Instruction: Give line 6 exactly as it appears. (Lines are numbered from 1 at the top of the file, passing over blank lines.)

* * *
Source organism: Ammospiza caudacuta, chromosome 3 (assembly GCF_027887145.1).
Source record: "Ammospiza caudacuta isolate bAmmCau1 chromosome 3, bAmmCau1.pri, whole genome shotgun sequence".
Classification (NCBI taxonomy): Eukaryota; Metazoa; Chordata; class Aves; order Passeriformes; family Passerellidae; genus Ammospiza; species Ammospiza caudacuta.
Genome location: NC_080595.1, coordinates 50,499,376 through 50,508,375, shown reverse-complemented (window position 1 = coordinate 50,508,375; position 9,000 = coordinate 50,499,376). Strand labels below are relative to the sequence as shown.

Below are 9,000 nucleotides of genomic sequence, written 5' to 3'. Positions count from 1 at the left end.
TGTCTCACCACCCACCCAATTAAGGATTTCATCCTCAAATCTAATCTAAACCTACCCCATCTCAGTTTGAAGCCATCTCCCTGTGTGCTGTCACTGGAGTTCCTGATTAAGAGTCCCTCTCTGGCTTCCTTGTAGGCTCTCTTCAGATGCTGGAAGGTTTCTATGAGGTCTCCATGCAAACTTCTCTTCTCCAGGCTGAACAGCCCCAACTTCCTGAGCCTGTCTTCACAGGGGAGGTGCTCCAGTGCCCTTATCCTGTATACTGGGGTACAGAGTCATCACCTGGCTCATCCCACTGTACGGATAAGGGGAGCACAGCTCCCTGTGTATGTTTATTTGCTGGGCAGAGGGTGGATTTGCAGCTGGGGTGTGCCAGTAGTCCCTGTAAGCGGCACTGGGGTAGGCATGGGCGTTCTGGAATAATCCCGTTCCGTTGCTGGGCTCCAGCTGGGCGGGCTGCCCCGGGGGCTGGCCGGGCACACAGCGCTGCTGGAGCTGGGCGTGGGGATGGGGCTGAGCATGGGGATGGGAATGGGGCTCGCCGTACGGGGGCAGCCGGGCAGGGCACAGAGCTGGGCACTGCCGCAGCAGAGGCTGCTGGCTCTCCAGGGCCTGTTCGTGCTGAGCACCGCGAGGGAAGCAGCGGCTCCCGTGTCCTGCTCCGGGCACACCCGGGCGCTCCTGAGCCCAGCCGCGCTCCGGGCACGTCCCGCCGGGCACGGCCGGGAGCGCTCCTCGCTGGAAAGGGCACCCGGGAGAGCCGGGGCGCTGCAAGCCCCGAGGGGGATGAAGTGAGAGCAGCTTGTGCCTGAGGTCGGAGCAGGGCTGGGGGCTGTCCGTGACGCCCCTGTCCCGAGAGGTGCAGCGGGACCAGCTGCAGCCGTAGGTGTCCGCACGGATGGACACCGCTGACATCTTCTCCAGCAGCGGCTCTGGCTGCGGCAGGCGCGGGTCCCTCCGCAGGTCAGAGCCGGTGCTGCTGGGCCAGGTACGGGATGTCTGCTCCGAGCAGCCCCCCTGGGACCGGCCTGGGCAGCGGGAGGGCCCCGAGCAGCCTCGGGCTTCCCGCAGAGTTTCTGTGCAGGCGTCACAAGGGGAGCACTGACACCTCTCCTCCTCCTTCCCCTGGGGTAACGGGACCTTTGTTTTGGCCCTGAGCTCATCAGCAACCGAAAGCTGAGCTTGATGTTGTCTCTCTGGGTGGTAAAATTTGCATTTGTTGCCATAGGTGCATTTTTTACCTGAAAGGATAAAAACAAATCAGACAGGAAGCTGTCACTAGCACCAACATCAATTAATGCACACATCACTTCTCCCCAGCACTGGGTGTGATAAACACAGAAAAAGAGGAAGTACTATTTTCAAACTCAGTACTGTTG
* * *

TGTCTCACCACCCACCCAATTAAGGATTTCATCCTCAAATCTAATCTAAACCTACCCCATCTCAGTTTGAAGCCATCTCCCTGTGTGCTGTCACTGGAGTTCCTGATTAAGAGTCCCTCTCTGGCTTCCTTGTAGGCTCTCTTCAGATGCTGGAAGGTTTCTATGAGGTCTCCATGCAAACTTCTCTTCTCCAGGCTGAACAGCCCCAACTTCCTGAGCCTGTCTTCACAGGGGAGGTGCTCCAGTGCCCTTATCCTGTATACTGGGGTACAGAGTCATCACCTGGCTCATCCCACTGTACGGATAAGGGGAGCACAGCTCCCTGTGTATGTTTATTTGCTGGGCAGAGGGTGGATTTGCAGCTGGGGTGTGCCAGTAGTCCCTGTAAGCGGCACTGGGGTAGGCATGGGCGTTCTGGAATAATCCCGTTCCGTTGCTGGGCTCCAGCTGGGCGGGCTGCCCCGGGGGCTGGCCGGGCACACAGCGCTGCTGGAGCTGGGCGTGGGGATGGGGCTGAGCATGGGGATGGGAATGGGGCTCGCCGTACGGGGGCAGCCGGGCAGGGCACAGAGCTGGGCACTGCCGCAGCAGAGGCTGCTGGCTCTCCAGGGCCTGTTCGTGCTGAGCACCGCGAGGGAAGCAGCGGCTCCCGTGTCCTGCTCCGGGCACACCCGGGCGCTCCTGAGCCCAGCCGCGCTCCGGGCACGTCCCGCCGGGCACGGCCGGGAGCGCTCCTCGCTGGAAAGGGCACCCGGGAGAGCCGGGGCGCTGCAAGCCCCGAGGGGGATGAAGTGAGAGCAGCTTGTGCCTGAGGTCGGAGCAGGGCTGGGGGCTGTCCGTGACGCCCCTGTCCCGAGAGGTGCAGCGGGACCAGCTGCAGCCGTAGGTGTCCGCACGGATGGACACCGCTGACATCTTCTCCAGCAGCGGCTCTGGCTGCGGCAGGCGCGGGTCCCTCCGCAGGTCAGAGCCGGTGCTGCTGGGCCAGGTACGGGATGTCTGCTCCGAGCAGCCCCCCTGGGACCGGCCTGGGCAGCGGGAGGGCCCCGAGCAGCCTCGGGCTTCCCGCAGAGTTTCTGTGCAGGCGTCACAAGGGGAGCACTGACACCTCTCCTCCTCCTTCCCCTGGGGTAACGGGACCTTTGTTTTGGCCCTGAGCTCATCAGCAACCGAAAGCTGAGCTTGATGTTGTCTCTCTGGGTGGTAAAATTTGCATTTGTTGCCATAGGTGCATTTTTTACCTGAAAGGATAAAAACAAATCAGACAGGAAGCTGTCACTAGCACCAACATCAATTAATGCACACATCACTTCTCCCCAGCACTGGGTGTGATAAACACAGAAAAAGAGGAAGTACTATTTTCAAACTCAGTACTGTTG